We are all part of the same global environment; contaminants do not recognize national borders. Environmental factors clearly play an important etiologic role in many of the leading causes of morbidity and mortality. Accordingly, GEH research is a growing segment of the overall NIEHS portfolio. A key first step to strengthening the portfolio is to understand what is currently being funded. Existing data tracking systems need to be strengthened to support automated analysis of grantee information. Maximizing the GEH effort also requires that NIEHS leverage its resources with other organizations throughout the world. Many existing research projects represent opportunities for collaboration and partnership. Studies in existing cohorts or biosamples could be expanded to include additional exposure agents or genetic factors. Additionally, new techniques for basic science in other parts of the NIEHS portfolio could be applied to activities occurring in other countries.

In an effort to broaden GEH partnerships, the NIEHS has recently sponsored several workshops. In January 2007, the NIEHS gathered an international panel of scientists in San Francisco, California, to participate in a Global Environmental Health Conference (NIEHS 2007c). This working meeting was designed to provide guidance to the NIEHS about potential research opportunities and strategies as GEH science receives greater emphasis. Participants proposed and ranked research project topics and short-term strategies for conducting research. At another meeting in Mexico City (September 2007), the NIEHS met with 12 international air pollution research experts to discuss the breadth and depth of different air pollution studies around the world, and to assess the feasibility of comparing and pooling data to better understand the diverse clinical responses and genetic susceptibility to air pollution exposure across different populations (NIEHS, unpublished data). Additional efforts, such as a forthcoming NIEHS website focused on GEH, will continue to provide new avenues to share the results of our research and build partnerships.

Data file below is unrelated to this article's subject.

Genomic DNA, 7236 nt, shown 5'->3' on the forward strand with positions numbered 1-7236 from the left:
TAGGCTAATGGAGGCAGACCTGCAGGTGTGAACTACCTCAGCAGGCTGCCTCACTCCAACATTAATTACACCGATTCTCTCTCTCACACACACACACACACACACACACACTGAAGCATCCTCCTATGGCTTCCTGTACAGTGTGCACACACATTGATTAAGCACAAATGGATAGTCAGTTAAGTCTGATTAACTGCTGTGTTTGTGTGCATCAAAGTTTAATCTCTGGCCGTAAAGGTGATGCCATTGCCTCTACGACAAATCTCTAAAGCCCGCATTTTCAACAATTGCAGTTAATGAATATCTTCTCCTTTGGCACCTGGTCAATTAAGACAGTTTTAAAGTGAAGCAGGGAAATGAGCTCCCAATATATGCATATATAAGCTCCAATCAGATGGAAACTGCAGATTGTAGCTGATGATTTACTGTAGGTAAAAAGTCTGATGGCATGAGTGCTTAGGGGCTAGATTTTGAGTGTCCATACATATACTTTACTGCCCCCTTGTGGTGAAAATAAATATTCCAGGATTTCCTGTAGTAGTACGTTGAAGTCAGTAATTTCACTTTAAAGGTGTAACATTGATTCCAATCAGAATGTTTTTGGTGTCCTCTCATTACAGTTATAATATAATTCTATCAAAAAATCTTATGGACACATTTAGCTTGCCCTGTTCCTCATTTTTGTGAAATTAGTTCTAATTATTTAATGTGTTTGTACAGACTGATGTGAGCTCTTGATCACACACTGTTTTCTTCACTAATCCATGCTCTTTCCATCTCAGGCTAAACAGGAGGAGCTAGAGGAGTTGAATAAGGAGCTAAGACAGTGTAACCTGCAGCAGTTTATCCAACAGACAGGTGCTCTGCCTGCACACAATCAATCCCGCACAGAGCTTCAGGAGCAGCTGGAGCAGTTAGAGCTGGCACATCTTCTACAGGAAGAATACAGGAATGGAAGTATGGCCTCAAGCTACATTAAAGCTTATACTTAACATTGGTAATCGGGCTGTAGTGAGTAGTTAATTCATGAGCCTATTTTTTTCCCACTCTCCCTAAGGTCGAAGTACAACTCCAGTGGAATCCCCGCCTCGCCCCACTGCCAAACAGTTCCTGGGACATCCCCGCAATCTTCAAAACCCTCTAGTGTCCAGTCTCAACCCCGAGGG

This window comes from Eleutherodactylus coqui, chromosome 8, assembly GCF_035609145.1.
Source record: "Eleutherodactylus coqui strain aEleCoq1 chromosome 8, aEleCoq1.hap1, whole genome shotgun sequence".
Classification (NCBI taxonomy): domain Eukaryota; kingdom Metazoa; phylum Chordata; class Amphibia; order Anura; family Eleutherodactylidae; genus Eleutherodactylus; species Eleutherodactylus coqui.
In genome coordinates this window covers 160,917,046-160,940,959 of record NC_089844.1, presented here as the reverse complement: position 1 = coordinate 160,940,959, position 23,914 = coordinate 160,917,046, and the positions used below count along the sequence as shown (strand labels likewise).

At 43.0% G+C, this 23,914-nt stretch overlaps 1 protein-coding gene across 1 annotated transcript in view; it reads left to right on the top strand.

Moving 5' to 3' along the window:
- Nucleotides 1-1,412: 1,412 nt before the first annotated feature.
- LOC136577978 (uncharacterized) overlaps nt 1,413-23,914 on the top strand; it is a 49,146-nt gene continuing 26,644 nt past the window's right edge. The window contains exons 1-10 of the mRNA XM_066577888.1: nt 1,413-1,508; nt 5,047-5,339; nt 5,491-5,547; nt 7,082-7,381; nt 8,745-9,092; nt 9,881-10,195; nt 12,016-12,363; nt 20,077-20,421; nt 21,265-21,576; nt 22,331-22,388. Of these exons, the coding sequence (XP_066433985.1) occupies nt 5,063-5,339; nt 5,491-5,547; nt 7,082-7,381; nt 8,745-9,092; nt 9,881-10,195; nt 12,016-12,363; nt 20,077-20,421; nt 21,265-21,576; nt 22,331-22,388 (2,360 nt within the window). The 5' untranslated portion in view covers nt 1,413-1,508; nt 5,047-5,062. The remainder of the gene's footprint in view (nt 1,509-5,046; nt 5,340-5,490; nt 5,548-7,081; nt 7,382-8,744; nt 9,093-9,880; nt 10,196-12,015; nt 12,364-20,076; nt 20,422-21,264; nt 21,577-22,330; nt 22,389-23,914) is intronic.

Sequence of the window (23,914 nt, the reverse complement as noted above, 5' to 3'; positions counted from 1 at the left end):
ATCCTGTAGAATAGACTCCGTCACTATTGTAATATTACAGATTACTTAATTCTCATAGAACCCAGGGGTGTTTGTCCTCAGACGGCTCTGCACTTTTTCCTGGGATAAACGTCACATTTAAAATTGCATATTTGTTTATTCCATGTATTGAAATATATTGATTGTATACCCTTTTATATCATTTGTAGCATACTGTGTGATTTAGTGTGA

Footnotes

Supplemental Material is available online at http://www.ehponline.org/members/2008/11323/suppl.pdf

We thank S. Edelstein for mapping and graphics support, the NIEHS Division of Extramural Research and Training, the global environmental health researchers cited in this article, and the anonymous reviewers.

REFERENCES